|Severe storms and floods are |
possible in parts of the nation
for the rest of the holiday weekend.
That was the signal that for many parts of the nation, the rest of the Labor Day weekend will be stormy in many parts of the country. Especially today.
Two areas are being watched the most closely. The Storm Prediction Center says the most likely target for big storms runs from central Kansas up through Nebraska, Iowa and on into Minnesota.
There is some threat of a few tornadoes, especially in eastern Nebraska and western Iowa, but the biggest danger is from huge hailstones and damaging winds in this region.
The Storm Prediction Center has a lesser, but still real chance of severe storms from southwestern New England into the Mid-Atlantic states.
On Monday, the threat of severe storms will shift into Missouri, Illinois and southern Wisconsin. Again, big hail and strong winds are the main threat.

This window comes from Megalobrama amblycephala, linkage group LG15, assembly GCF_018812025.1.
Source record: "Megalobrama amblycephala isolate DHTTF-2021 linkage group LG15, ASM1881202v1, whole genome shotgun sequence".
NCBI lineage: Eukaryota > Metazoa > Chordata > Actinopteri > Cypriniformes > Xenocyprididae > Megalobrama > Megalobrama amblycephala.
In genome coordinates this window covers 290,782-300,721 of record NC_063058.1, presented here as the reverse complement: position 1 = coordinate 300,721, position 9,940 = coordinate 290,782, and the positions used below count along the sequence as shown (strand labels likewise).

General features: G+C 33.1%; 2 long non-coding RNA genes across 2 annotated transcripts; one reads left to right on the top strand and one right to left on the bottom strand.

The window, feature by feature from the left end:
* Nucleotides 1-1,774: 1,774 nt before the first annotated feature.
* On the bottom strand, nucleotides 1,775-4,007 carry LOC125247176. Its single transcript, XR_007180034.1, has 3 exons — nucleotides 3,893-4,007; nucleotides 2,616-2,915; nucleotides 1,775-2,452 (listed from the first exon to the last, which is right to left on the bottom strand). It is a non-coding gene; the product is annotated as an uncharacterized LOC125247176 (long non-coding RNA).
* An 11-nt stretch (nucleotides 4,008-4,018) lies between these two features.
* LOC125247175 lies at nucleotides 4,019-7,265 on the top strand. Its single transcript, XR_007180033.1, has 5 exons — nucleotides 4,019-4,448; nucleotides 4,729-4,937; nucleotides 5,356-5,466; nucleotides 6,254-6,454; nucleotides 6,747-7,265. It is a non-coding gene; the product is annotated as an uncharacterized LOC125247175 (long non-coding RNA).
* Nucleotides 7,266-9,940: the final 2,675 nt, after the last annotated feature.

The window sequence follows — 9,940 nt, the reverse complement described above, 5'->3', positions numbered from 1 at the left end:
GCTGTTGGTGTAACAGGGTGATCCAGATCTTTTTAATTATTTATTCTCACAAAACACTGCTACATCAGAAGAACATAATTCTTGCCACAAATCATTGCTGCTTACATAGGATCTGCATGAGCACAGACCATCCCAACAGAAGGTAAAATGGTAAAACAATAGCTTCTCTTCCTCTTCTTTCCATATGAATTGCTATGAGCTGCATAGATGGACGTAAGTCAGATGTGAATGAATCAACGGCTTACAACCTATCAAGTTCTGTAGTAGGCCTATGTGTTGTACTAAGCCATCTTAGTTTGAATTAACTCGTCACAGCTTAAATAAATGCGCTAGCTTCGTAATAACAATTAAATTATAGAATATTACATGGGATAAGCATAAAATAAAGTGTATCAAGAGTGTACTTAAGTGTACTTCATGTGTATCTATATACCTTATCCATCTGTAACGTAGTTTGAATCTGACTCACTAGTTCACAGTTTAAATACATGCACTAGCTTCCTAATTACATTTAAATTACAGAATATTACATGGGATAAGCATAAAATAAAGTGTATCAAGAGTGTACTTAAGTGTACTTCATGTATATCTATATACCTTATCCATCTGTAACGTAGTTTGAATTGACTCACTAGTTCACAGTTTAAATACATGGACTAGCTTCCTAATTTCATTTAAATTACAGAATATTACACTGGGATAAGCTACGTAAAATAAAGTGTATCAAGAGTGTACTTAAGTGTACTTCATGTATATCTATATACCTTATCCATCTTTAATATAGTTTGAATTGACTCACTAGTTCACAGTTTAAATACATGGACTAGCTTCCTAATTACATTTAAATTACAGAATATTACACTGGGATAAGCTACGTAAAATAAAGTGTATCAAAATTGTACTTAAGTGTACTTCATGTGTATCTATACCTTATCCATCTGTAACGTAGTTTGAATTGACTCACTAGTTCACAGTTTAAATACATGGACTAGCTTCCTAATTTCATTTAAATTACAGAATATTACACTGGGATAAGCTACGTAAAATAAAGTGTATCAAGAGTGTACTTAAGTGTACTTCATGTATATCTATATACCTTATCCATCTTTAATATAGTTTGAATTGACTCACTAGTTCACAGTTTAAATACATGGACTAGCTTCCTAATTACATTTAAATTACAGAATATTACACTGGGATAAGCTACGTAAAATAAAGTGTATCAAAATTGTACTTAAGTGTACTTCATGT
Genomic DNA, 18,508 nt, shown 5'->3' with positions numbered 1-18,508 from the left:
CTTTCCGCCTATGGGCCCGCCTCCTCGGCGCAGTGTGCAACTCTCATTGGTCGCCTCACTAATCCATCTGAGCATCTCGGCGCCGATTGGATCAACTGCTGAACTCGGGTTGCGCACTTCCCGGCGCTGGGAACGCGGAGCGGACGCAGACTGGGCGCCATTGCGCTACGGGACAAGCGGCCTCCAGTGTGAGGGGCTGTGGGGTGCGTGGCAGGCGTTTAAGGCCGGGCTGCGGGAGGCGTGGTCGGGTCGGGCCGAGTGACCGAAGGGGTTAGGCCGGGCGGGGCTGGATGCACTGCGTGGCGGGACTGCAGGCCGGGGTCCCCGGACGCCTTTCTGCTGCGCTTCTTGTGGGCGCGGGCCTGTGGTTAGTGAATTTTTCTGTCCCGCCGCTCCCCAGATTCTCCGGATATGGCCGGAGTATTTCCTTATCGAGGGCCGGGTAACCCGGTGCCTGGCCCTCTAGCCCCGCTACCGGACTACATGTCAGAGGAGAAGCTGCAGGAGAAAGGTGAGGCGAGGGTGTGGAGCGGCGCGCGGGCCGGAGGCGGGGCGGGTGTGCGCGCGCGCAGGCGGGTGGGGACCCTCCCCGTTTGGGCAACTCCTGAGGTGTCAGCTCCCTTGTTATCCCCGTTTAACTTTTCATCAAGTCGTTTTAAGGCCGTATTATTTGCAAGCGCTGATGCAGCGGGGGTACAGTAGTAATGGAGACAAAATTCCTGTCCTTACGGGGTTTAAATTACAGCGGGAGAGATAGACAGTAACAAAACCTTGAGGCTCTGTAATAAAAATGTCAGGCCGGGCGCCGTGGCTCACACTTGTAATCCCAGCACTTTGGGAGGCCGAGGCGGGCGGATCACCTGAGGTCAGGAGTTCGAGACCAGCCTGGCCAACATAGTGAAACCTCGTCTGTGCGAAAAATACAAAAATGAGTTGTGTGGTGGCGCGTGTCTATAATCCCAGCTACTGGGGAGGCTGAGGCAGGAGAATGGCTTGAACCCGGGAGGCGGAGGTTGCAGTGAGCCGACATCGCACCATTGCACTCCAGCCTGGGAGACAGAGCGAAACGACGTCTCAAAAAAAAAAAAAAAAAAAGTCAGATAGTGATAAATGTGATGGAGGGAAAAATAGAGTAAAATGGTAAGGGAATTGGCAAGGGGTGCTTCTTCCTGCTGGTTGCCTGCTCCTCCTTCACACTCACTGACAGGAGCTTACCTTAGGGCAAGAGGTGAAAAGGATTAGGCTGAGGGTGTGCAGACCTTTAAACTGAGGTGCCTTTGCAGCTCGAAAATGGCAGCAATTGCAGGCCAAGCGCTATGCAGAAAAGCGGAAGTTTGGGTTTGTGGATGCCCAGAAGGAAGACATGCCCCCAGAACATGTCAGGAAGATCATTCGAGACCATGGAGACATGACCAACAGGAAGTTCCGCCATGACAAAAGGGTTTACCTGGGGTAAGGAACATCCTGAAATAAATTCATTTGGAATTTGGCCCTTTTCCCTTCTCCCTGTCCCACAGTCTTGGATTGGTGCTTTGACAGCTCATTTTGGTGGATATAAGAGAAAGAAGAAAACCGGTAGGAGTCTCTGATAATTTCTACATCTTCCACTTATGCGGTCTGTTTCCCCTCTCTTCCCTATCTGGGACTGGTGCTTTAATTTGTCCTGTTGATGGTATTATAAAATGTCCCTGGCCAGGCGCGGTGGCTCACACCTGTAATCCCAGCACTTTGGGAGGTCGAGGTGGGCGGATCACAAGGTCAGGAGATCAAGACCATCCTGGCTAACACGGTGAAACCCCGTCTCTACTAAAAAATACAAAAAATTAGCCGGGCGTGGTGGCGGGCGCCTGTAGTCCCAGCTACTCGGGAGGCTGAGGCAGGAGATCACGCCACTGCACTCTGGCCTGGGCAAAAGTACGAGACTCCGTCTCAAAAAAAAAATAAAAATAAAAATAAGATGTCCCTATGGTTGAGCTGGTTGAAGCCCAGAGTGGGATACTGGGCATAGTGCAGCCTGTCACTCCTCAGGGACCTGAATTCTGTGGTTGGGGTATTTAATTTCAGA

Even in areas that won't get classic severe storms, there is the threat of torrential, even flooding rains today. Where I live in Vermont, the storms are unlikely to be severe, but some storms will produce an inch or two of rain in a very short period of time.
Luckily, it's been a bit on the dry side lately, so around here, there won't be much flooding, except for those streets in urban centers such as Burlington, Rutland and St. Albans that sometimes flood in those towns get bullseyed by a particularly hard storm.
Elsewhere, flash flood watches are for parts of Kentucky and Tennesee. They've had quite a bit of rain there, and heavy downpours are likely today.
Southwestern Louisiana is also under a flood watch.
On the bright side, hurricanes often threaten the U.S. East Coast this time of year. There's none of that this year. There is no chance of a tropical storm or hurricane hitting anywhere in the United States over the next few days.
In almost all the areas that I've said are threatened by storms or flooding, the whole day won't be a washout. There will be dry periods to enjoy the late summer outdoors. Just be ready to move inside at the drop of a hat, and the first drops of a downpour.